Georgia House Republicans Support Doomed Defense Spending Bill

On Thursday, the U.S. House of Representatives passed a $576 billion defense spending bill. The vote was 282 to 138 with a majority of Republicans in favor and a majority of Democrats opposed. All 10 Georgia Republicans voted yes. Georgia Democrats split, with Representatives John Lewis (GA-5) and Hank Johnson (GA-4) opposed, Rep. Sanford Bishop (GA-2) in favor, and Rep. David Scott (GA-13) not voting.

Here is what Georgia Republicans are saying.

Rep. Rob Woodall (GA-7)

“It’s always vitally important to ensure those serving and defending America have the resources they need, but as we continue to be confronted with threats across the globe and on American soil, this bill is as much about national security as it is about good government.  Allocating these funds through a transparent appropriations process is what our Founders intended, and with 75 amendments to this legislation considered on the House floor from both sides of the aisle and many hours of debate, I am very proud of the robust and comprehensive process in which this crucial legislation moved forward.”

Rep. Tom Price (GA-6)

As recent events testify, we need a robust military to defend the homeland from enemies foreign and domestic. This legislation will supply our military with the tools to fight radical Islam and to defend our nation’s fundamental rights of life, liberty and the pursuit of happiness, and preserve America’s indispensable role as a beacon of freedom to the world.

Rep. Tom Graves (GA-14)

“In the wake of the horrific terrorist attack in Orlando, Florida, it’s clear that we are a nation at war with militant Islamic terrorism, and that’s why this legislation is so important. These bills give law enforcement new tools to fight terrorist radicalization in America and provide our brave men and women in uniform with the resources they need to defeat the enemy.”

Rep. Doug Collins (GA-9)

“This year’s defense appropriations bill ensures a robust and ready military by denying the President’s proposed troop reduction, and funding necessary readiness programs that will keep our troops prepared for both combat and peacetime missions…Counter-terrorism programs will be continued and strengthened to combat the ever-growing threat of ISIS. H.R. 5293 also continues to prohibit the transfer of Guantanamo Bay detainees, and prevents new facilities from being built on U.S. soil to house them. Our service men and women will see a well-deserved 2.1% pay increase, and new healthcare programs and medical facility upgrades, including $125 million allocated for traumatic brain injury and psychological health research.”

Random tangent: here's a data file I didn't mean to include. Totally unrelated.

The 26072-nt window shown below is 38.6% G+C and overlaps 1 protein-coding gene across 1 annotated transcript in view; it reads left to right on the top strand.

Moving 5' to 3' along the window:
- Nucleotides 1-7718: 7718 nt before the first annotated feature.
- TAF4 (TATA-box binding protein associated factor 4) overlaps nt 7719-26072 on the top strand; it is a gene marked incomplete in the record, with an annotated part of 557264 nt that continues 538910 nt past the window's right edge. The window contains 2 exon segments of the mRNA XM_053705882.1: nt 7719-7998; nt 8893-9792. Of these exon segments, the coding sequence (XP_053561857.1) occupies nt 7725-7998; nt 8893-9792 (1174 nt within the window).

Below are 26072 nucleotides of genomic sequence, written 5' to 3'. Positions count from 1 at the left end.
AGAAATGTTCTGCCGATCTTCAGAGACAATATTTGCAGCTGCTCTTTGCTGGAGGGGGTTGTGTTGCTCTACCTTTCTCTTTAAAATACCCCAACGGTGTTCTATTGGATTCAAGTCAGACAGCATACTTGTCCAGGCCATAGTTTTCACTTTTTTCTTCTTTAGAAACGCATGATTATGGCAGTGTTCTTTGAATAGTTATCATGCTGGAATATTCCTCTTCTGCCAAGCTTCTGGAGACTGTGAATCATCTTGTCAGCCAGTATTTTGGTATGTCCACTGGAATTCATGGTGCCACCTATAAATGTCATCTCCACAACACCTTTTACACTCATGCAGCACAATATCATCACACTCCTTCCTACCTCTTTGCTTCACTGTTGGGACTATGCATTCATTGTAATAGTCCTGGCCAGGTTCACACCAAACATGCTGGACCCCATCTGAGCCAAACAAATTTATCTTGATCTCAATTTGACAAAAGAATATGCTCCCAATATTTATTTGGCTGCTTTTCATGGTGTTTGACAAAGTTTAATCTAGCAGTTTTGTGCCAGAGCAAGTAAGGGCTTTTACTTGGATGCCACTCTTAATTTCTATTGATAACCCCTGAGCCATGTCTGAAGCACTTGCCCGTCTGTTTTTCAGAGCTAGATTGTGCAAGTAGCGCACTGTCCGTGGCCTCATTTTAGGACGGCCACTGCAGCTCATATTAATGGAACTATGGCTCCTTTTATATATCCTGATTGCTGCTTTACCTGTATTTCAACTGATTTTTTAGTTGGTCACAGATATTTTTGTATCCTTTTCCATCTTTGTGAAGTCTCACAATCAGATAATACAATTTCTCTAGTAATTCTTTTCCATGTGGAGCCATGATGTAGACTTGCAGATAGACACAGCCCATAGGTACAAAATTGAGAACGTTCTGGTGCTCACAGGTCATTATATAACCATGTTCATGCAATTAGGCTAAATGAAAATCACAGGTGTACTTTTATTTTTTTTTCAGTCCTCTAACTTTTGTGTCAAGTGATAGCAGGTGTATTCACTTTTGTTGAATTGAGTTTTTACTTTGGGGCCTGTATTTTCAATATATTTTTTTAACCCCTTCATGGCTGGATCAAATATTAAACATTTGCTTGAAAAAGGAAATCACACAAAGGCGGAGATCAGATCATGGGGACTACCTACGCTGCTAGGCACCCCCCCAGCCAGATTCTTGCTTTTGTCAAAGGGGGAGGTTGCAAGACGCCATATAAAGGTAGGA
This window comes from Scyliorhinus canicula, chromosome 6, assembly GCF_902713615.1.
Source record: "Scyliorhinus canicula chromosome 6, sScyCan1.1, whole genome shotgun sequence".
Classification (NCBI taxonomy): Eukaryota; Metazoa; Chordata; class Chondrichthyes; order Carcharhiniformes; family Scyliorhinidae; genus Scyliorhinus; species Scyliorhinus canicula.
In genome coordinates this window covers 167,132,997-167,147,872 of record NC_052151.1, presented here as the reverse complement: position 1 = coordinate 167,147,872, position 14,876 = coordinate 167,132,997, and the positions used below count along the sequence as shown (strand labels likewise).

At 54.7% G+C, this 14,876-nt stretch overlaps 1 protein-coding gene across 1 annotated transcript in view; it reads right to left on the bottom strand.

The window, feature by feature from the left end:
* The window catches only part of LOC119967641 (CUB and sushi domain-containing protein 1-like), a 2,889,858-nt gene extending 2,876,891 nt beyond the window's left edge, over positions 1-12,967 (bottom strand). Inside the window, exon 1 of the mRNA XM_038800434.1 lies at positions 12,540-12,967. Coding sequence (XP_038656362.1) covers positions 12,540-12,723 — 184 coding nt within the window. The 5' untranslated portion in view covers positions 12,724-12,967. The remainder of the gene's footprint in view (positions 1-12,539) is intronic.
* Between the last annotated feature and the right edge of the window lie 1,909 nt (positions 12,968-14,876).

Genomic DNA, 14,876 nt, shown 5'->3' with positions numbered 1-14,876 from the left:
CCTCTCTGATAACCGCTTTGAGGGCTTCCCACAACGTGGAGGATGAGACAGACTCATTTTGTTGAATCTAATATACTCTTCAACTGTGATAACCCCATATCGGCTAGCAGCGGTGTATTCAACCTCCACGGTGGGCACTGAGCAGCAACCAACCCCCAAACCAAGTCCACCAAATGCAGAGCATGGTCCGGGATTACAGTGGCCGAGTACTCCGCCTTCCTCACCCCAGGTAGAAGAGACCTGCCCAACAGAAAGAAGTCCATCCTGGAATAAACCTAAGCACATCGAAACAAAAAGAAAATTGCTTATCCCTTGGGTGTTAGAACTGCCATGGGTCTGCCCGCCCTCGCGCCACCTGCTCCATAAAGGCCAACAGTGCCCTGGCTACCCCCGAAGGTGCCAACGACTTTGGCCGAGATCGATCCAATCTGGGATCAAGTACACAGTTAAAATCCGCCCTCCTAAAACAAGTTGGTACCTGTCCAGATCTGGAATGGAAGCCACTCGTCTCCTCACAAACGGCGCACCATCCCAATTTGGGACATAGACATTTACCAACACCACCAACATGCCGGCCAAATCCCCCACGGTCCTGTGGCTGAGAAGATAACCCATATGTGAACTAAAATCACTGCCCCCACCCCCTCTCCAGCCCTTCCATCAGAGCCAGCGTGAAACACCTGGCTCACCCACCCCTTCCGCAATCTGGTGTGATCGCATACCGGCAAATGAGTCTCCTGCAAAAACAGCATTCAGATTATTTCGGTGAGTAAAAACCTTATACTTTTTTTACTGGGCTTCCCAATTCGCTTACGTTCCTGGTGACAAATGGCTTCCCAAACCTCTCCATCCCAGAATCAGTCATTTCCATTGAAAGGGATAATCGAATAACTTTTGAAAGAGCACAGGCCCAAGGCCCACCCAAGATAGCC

Unfortunately for Georgia Republicans, the version of the bill they are praising will be short lived. President Obama has issued a veto threat, primarily because the bill fails to adhere to the spending levels put in place by the Bipartisan Budget Act that was negotiated by President Obama and former House Speaker John Boehner last October. Additionally, the Obama administration “strongly objects to the inclusion of problematic ideological provisions that are beyond the scope of funding legislation,” as well as a gimmick that only appropriates enough money for the war fund (also known as the Overseas Operations Contingency fund) until next April, forcing the next president to request supplemental funding almost as soon as he or she takes office. The Senate will take up the bill next, just days after passing the National Defense Authorization Act on a bipartisan vote. At least six Democrats need to sign on for the Senate version of the defense spending bill to avoid a filibuster. Knowing that, the upper chamber is much more likely to pass a bill acceptable to the Democrats and President Obama.

The controversial amendments that Congressman Woodall mentioned will be front and center when the bill is considered by the Senate. Some of the most highly contested ones failed, with the House rejecting a ban on undocumented immigrants serving in the military, a tightening of surveillance regulations, and a requirement that Congress pass a new AUMF in order to fund the fight against ISIS. The House did, however, pass two amendments that will hamstring President Obama if he tries to close down the prison camp at Guantanamo Bay before he leaves office. One amendment prevents all transfers out of the prison camp while the other prohibits funds from being used to survey locations on the mainland where the prisoners could be transferred. It is unlikely that Senate Democrats will think too fondly of either provision when the bill is considered in the upcoming weeks.

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